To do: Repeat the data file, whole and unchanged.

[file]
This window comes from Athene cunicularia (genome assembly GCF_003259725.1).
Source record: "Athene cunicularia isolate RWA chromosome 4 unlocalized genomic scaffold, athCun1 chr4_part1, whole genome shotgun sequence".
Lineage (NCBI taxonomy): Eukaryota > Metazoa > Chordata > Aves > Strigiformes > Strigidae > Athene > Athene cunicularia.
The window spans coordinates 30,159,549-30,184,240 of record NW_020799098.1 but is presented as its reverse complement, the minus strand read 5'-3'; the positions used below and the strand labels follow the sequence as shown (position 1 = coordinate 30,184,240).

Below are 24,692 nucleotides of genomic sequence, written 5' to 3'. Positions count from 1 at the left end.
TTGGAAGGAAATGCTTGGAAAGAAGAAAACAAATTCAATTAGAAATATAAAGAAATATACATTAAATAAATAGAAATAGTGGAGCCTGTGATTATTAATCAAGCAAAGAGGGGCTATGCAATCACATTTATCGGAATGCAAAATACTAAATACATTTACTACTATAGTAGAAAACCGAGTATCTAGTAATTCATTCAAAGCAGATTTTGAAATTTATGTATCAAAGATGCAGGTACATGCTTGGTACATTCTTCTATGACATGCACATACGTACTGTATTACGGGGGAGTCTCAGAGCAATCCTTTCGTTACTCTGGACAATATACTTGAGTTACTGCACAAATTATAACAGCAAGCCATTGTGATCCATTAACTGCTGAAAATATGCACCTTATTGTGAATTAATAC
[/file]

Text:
This window comes from Athene cunicularia (genome assembly GCF_003259725.1).
Source record: "Athene cunicularia isolate RWA chromosome 4 unlocalized genomic scaffold, athCun1 chr4_part1, whole genome shotgun sequence".
Lineage (NCBI taxonomy): Eukaryota > Metazoa > Chordata > Aves > Strigiformes > Strigidae > Athene > Athene cunicularia.
The window spans coordinates 30,159,549-30,184,240 of record NW_020799098.1 but is presented as its reverse complement, the minus strand read 5'-3'; the positions used below and the strand labels follow the sequence as shown (position 1 = coordinate 30,184,240).

Below are 24,692 nucleotides of genomic sequence, written 5' to 3'. Positions count from 1 at the left end.
TTGGAAGGAAATGCTTGGAAAGAAGAAAACAAATTCAATTAGAAATATAAAGAAATATACATTAAATAAATAGAAATAGTGGAGCCTGTGATTATTAATCAAGCAAAGAGGGGCTATGCAATCACATTTATCGGAATGCAAAATACTAAATACATTTACTACTATAGTAGAAAACCGAGTATCTAGTAATTCATTCAAAGCAGATTTTGAAATTTATGTATCAAAGATGCAGGTACATGCTTGGTACATTCTTCTATGACATGCACATACGTACTGTATTACGGGGGAGTCTCAGAGCAATCCTTTCGTTACTCTGGACAATATACTTGAGTTACTGCACAAATTATAACAGCAAGCCATTGTGATCCATTAACTGCTGAAAATATGCACCTTATTGTGAATTAATAC